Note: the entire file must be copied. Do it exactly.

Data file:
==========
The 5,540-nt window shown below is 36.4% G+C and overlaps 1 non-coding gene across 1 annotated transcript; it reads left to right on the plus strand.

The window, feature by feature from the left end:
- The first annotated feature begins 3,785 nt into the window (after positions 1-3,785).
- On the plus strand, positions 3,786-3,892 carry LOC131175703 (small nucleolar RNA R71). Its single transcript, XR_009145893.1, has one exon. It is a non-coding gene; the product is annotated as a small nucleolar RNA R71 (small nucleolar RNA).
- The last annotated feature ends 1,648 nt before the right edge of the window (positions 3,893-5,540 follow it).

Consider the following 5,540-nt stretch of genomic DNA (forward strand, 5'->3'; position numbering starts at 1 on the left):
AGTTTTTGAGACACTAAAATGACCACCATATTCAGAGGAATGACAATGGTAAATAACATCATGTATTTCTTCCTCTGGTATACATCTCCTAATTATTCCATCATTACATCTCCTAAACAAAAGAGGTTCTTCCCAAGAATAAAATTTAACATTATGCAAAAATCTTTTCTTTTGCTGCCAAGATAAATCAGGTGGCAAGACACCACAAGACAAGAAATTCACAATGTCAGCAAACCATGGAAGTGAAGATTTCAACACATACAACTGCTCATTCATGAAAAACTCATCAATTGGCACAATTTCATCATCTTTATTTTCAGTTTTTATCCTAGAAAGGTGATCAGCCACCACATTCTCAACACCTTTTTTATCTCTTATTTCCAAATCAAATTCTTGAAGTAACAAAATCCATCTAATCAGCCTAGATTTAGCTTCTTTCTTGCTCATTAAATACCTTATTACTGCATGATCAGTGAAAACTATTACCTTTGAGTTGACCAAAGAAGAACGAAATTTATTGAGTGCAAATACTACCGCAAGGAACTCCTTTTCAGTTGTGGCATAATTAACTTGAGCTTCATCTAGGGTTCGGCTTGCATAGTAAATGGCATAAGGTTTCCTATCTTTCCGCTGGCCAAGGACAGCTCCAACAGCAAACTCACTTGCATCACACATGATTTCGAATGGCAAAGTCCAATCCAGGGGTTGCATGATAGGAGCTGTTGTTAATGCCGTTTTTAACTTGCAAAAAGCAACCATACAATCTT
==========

The 5,540-nt window shown below is 36.4% G+C and overlaps 1 non-coding gene across 1 annotated transcript; it reads left to right on the plus strand.

The window, feature by feature from the left end:
- The first annotated feature begins 3,785 nt into the window (after positions 1-3,785).
- On the plus strand, positions 3,786-3,892 carry LOC131175703 (small nucleolar RNA R71). Its single transcript, XR_009145893.1, has one exon. It is a non-coding gene; the product is annotated as a small nucleolar RNA R71 (small nucleolar RNA).
- The last annotated feature ends 1,648 nt before the right edge of the window (positions 3,893-5,540 follow it).

Consider the following 5,540-nt stretch of genomic DNA (forward strand, 5'->3'; position numbering starts at 1 on the left):
AGTTTTTGAGACACTAAAATGACCACCATATTCAGAGGAATGACAATGGTAAATAACATCATGTATTTCTTCCTCTGGTATACATCTCCTAATTATTCCATCATTACATCTCCTAAACAAAAGAGGTTCTTCCCAAGAATAAAATTTAACATTATGCAAAAATCTTTTCTTTTGCTGCCAAGATAAATCAGGTGGCAAGACACCACAAGACAAGAAATTCACAATGTCAGCAAACCATGGAAGTGAAGATTTCAACACATACAACTGCTCATTCATGAAAAACTCATCAATTGGCACAATTTCATCATCTTTATTTTCAGTTTTTATCCTAGAAAGGTGATCAGCCACCACATTCTCAACACCTTTTTTATCTCTTATTTCCAAATCAAATTCTTGAAGTAACAAAATCCATCTAATCAGCCTAGATTTAGCTTCTTTCTTGCTCATTAAATACCTTATTACTGCATGATCAGTGAAAACTATTACCTTTGAGTTGACCAAAGAAGAACGAAATTTATTGAGTGCAAATACTACCGCAAGGAACTCCTTTTCAGTTGTGGCATAATTAACTTGAGCTTCATCTAGGGTTCGGCTTGCATAGTAAATGGCATAAGGTTTCCTATCTTTCCGCTGGCCAAGGACAGCTCCAACAGCAAACTCACTTGCATCACACATGATTTCGAATGGCAAAGTCCAATCCAGGGGTTGCATGATAGGAGCTGTTGTTAATGCCGTTTTTAACTTGCAAAAAGCAACCATACAATCTT